Five New Year Resolutions for Your Brain

Calm.  Clear.  Creative. That’s what you can be when your brain is happy.

When we are stressed and feeling overwhelmed, our brain is in threat response.  When we’re in threat response, our ability to think rationally and be creative is compromised.

Here are five things you can do to make your brain happy in 2012:

1. Constructive Venting: Something bothering you?  Vent it! Those of you familiar with Motivation Factor know that we use this technique as part of our Energy Drainer exercise to help calm the brain’s threat response and prepare us to generate forward-looking options and actions.  In order to think rationally and creatively about a problem, you’ve got to get out of fight/flight mode.  Take a few moments to list all the ways the problem is affecting you or causing you frustration. Who or what is letting you down?  What are you putting up with?  Write until you run out of steam.  That’s a sign that your amygdala is getting calm and you’re more ready to think.

2. Password Protect Your Hot Buttons: My phone had a habit of reaching out and touching someone on its own before I password protected it.  Our hot buttons do the same thing sometimes.  When someone inadvertently presses one, before we know it, we’re lashing out at them for some perceived offense – without any rational intent on our part.  Much like unintentionally dialing a client at 3am in their time zone, our hot-button-fueled, knee jerk reactions put our brain into threat response.  To avoid hot button mayhem (and to keep relationships healthy), practice the half-sec-pause.  It takes just a half second to name the offense (disrespected, embarrassed, dishonest, disorganized, etc.)  – like a password – to have a positive and calming effect on the brain’s stress response mechanism.  Then, you can respond just a tad more rationally.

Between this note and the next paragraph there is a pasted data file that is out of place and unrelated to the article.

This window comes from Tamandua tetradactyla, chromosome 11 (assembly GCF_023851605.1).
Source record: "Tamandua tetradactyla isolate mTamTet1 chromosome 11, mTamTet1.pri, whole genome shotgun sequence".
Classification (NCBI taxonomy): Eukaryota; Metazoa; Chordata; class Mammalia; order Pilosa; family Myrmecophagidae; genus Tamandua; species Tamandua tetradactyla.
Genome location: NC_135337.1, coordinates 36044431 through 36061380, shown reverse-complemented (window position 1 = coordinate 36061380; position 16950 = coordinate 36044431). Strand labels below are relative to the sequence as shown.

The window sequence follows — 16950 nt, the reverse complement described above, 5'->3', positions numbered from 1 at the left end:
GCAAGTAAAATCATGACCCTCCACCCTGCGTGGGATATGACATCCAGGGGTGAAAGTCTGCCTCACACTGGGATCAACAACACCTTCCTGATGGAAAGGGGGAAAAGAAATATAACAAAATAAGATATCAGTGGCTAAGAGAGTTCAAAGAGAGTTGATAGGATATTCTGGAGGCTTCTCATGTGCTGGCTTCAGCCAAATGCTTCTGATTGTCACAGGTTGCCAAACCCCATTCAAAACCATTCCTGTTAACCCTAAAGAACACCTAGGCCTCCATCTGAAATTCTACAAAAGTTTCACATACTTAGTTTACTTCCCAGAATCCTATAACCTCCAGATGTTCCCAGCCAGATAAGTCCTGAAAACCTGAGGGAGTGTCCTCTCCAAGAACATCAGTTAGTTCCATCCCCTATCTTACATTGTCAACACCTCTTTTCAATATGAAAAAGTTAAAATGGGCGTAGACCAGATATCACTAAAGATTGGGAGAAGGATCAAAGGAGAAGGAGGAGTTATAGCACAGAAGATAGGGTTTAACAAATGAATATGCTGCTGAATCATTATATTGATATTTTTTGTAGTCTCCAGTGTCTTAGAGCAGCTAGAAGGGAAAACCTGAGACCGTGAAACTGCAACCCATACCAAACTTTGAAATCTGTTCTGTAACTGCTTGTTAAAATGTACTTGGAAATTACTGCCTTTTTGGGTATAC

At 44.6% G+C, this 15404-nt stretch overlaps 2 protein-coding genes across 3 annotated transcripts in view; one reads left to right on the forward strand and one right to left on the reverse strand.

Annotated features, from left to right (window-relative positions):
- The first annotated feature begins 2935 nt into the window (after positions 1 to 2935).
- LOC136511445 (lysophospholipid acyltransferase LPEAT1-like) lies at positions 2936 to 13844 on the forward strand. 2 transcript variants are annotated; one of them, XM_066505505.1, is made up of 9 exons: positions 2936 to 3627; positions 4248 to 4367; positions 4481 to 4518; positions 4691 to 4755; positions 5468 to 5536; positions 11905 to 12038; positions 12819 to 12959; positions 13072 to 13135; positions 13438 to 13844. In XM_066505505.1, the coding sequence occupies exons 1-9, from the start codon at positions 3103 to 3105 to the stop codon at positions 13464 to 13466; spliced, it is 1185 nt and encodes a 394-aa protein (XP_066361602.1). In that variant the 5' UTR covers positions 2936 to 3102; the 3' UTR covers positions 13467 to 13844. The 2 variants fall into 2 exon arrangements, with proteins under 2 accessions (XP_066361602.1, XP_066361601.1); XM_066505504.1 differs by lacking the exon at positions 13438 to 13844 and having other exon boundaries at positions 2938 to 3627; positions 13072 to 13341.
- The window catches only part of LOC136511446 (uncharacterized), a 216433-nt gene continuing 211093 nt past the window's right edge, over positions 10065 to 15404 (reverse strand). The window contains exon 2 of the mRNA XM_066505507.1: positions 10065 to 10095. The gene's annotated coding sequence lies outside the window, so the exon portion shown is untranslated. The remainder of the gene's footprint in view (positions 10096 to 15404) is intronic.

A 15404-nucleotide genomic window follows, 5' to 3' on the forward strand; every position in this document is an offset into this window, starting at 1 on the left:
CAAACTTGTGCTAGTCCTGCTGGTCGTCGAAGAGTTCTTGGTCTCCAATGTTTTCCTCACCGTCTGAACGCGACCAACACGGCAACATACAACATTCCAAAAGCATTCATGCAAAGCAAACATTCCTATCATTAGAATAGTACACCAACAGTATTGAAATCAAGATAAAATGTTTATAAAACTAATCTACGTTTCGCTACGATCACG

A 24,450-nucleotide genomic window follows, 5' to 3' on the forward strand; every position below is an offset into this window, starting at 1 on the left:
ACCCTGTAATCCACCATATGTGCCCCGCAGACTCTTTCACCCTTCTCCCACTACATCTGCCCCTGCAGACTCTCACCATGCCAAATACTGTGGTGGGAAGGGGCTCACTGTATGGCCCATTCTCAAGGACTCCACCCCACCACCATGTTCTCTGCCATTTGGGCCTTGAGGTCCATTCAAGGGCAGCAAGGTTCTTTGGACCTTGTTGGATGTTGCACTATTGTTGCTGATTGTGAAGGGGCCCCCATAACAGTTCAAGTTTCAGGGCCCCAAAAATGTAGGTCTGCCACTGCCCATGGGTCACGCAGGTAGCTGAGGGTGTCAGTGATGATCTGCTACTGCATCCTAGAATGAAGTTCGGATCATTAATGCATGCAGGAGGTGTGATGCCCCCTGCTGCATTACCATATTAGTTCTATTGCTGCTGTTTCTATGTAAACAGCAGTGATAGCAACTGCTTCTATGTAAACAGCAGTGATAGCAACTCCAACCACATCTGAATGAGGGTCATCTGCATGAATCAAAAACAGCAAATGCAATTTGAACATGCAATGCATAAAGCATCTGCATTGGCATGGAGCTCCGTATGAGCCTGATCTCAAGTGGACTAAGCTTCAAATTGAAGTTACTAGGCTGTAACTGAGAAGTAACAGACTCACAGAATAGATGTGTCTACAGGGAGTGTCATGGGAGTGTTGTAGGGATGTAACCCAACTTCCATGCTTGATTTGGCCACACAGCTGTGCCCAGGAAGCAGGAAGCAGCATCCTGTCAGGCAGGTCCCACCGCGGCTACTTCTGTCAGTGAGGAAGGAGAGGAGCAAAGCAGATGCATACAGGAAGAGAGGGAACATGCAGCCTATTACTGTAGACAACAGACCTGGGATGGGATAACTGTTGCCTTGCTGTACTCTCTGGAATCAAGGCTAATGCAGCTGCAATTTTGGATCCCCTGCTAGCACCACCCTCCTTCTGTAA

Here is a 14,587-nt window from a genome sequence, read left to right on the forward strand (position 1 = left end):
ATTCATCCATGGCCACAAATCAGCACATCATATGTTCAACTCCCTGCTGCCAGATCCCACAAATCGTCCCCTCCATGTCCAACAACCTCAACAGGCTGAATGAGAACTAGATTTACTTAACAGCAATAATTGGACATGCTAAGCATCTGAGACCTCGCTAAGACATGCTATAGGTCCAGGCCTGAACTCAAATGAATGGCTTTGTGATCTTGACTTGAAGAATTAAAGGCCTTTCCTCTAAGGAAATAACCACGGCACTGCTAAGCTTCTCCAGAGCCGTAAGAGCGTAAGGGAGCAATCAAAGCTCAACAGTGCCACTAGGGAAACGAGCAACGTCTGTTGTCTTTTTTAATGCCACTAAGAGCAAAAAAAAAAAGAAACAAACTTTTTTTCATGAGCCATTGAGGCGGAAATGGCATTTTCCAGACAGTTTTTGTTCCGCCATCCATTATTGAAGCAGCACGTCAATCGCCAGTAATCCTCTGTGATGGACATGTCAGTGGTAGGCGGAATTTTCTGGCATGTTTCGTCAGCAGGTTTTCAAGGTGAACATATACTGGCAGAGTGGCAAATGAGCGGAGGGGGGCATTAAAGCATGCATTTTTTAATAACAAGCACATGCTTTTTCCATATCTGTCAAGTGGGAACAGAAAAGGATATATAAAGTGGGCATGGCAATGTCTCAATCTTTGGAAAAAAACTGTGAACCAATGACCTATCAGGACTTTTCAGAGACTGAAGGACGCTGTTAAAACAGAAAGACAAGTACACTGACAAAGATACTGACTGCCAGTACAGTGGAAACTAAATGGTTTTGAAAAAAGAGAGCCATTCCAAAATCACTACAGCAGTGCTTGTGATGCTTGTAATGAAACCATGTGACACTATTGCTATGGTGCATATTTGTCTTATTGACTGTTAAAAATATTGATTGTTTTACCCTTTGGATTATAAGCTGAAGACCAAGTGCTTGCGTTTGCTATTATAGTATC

3. Zone Out: “Meditation” can sound too heady and unattainable.  Relax.  Seriously, just relax.  That’s all your brain wants.  You know the difference between wearing a tight belt and being in sweat pants?  Picture your brain taking off that tight belt and putting on a nice pair of fleece sweats.  Aaaahhhhh.  That’s it.  Just get comfy and zone out for 5 minutes or more.  Recent studies show that insights (those “aha” moments) only happen when the brain is quiet.  Maybe you’ll have more of them.

4. Do What You Love: Did you know your brain lights up when you do what you’re best at?  Doing what you love also triggers feel good hormones, putting us in better moods and states of mind.  Are you creative? Bring more creativity into your work and life.  Love winning? Compete more.  Enjoy communing with nature?  Get the heck outside.  Doing more of what you love is restorative.  It’s good for the soul – and the brain.

5. Ask (and Answer) “Why?”: Why do you do what you do?  The best cocktail for the brain is made by combining equal part skill and challenge (shake, garnish with purpose and serve).  The brain is most balanced and alert when we are doing something that a. we have some skill at (ie we’re not totally overwhelmed or in over our heads); b. challenges us to learn or stretch (ie we’re not totally bored) and c. has some meaning to us.  Whether that meaning is in the doing itself (“I help save lives”) or an indirect result of the doing (“this awful job feeds my precious family”).   Whatever you do, are you doing it purposefully?  Your brain likes that best.

What do YOU do to keep YOUR brain healthy?


A Picture of Purposeful Engagement

This is a picture of my kids from a number of years ago.  It sits on a shelf above the stove where I was making tea in the kitchen this morning.  It occurred to me that this is a picture of purposeful engagement in meaningful work.  Do you think so too?  Why?


Three Kids Helping

Purposeful Engagement in Meaningful Work